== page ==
Kodak insists that no insider-trading occurred amidst the industrial dinosaur’s abortive but very exciting effort to become a generic drug giant during a global pandemic. Trading of shares that the sellers did not own? That is another story.
About 300,000 previously forfeited stock options were exercised by the former executives in July, according to a securities filing. Kodak said it incurred about $5.1 million in compensation expenses related to the options in the third quarter.
How, exactly, were these former executives able to unknowingly naked short those options? Well, we would like to remind you that we are talking about Kodak, here.
Kodak has determined that controls were inadequate “with regard to the timely input and verification of master data updates for equity grants,” Mr. Bullwinkle said. This resulted in errors or misstatements in employees’ equity account balances, he said. The maintenance and tracking of grant activity was done by a third-party administrator, Kodak said in a filing…. Kodak said it would try to recover about $3.9 million from the ex-employees for the fair value of the shares at the time of the sale and about $3 million from the withholding of taxes on behalf of the ex-employees.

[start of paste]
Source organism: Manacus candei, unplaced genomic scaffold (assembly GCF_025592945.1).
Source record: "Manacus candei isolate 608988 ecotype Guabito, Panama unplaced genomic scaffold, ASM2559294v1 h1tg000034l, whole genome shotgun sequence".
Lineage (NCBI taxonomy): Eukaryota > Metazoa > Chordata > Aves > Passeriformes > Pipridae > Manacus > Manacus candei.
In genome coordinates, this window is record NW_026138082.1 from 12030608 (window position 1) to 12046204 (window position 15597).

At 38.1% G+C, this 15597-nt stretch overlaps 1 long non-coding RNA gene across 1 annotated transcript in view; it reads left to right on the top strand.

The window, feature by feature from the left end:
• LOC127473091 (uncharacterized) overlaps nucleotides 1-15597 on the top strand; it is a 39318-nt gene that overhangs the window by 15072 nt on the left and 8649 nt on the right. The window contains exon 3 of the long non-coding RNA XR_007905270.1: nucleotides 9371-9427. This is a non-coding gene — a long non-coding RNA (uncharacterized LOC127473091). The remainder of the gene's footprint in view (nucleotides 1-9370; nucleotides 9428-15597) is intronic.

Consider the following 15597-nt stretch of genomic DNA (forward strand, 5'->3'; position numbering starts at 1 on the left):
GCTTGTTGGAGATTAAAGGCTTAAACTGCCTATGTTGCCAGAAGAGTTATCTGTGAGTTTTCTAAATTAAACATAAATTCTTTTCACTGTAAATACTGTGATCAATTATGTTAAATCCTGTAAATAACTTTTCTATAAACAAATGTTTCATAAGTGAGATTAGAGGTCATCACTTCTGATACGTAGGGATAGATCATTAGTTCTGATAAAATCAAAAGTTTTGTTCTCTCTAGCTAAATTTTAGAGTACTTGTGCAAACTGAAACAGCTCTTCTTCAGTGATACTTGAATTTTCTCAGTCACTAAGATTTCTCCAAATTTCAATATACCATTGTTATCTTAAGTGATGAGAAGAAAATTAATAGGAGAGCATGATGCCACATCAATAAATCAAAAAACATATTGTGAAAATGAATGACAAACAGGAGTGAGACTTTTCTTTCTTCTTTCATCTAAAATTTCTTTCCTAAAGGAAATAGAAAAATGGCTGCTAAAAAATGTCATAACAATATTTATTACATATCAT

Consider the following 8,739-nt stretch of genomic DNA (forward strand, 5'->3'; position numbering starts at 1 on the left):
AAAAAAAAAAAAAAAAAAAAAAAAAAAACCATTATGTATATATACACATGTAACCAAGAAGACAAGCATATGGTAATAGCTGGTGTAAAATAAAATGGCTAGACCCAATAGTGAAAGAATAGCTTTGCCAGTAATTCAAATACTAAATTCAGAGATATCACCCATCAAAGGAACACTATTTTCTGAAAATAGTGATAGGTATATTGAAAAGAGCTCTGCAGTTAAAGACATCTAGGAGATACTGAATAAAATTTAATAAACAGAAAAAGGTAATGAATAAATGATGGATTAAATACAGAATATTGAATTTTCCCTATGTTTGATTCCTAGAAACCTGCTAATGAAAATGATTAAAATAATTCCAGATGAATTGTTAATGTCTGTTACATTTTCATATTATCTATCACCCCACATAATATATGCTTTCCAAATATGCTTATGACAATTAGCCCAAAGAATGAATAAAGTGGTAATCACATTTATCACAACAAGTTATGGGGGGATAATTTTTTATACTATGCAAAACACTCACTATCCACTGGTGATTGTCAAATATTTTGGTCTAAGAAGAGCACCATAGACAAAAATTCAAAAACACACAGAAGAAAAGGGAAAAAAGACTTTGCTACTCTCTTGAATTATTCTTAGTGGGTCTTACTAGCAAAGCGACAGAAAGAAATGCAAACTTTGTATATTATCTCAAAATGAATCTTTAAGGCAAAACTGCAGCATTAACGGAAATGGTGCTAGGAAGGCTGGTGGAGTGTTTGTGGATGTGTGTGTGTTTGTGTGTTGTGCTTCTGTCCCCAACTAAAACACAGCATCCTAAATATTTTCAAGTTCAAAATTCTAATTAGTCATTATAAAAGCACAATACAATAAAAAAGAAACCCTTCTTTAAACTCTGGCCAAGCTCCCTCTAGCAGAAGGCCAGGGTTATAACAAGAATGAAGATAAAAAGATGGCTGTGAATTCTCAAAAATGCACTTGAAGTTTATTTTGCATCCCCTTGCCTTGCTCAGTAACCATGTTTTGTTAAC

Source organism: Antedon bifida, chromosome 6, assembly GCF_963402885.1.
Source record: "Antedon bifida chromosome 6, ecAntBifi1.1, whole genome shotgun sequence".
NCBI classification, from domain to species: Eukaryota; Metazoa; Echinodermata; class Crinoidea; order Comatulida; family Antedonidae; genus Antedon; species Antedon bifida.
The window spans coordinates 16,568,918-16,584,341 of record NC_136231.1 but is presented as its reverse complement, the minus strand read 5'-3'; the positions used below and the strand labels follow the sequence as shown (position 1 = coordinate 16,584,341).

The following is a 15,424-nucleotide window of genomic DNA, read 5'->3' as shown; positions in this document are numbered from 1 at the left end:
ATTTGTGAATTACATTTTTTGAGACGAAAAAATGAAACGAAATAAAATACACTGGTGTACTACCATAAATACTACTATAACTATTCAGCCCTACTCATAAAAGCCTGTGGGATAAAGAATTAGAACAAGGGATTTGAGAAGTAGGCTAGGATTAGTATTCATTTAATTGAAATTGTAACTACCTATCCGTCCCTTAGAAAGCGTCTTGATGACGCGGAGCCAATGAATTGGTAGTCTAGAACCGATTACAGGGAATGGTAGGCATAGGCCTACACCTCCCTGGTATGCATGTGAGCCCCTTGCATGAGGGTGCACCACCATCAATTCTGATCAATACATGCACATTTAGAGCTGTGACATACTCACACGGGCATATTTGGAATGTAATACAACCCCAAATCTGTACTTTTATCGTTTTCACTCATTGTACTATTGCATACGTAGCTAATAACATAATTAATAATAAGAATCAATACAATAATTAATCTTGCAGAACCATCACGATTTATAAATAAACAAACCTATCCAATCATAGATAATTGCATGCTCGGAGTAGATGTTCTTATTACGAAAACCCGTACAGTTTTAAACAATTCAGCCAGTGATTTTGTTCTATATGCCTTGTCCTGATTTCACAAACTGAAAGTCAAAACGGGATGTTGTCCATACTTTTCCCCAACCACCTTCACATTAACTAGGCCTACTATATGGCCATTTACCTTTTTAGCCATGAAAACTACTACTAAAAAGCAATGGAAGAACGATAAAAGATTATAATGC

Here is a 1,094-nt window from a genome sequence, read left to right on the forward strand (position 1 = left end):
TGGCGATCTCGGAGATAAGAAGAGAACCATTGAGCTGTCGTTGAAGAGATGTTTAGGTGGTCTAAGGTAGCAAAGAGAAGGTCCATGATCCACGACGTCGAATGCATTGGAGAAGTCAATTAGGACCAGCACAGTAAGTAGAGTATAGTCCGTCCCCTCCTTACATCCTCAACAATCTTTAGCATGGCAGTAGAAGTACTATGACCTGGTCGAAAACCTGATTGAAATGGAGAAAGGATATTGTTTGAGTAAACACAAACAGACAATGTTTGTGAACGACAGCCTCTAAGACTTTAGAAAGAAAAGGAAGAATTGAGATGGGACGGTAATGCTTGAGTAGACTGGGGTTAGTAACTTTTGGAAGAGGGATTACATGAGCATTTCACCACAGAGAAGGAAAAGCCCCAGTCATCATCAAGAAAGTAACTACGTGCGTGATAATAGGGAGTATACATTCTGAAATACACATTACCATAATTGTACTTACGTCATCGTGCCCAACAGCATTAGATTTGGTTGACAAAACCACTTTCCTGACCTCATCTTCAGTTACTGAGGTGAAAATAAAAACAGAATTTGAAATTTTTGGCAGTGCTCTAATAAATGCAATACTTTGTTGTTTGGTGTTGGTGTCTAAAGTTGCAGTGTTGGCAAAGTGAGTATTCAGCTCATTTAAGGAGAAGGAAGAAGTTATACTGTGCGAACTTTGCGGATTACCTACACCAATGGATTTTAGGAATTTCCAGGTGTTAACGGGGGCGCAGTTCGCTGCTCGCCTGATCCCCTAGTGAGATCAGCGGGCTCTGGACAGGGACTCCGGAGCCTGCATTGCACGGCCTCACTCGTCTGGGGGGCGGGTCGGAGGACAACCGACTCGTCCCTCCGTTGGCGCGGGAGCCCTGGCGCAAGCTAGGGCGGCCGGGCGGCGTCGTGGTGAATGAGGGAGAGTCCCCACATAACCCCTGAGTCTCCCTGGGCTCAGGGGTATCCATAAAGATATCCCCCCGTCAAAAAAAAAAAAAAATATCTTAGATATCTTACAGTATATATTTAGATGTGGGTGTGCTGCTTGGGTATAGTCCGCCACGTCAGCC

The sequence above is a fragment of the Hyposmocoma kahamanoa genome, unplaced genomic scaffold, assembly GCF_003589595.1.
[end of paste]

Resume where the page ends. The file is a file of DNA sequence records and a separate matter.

Kodak, which for you stock market ‘Stoolies out there reported a robust 8,900% increase in quarterly losses on a 20% drop in sales, still insists it will one day be a pharmaceutical company. Pfizer, as you may have heard, already is, and its CEO doesn’t need to sell shares he doesn’t own to make a mint on potentially saving the world.
Pfizer Chief Executive Albert Bourla sold about 60% of his personal Pfizer holdings Monday…. On Monday, Pfizer and partner BioNTech said their Covid-19 vaccine showed in an early analysis to be more than 90% effective at preventing infections of the disease…. The news vaulted Pfizer and BioNTech to the front of the global race for a safe and effective vaccine and caused Pfizer’s share price to spike almost 15% to $41.99, its highest in more than a year.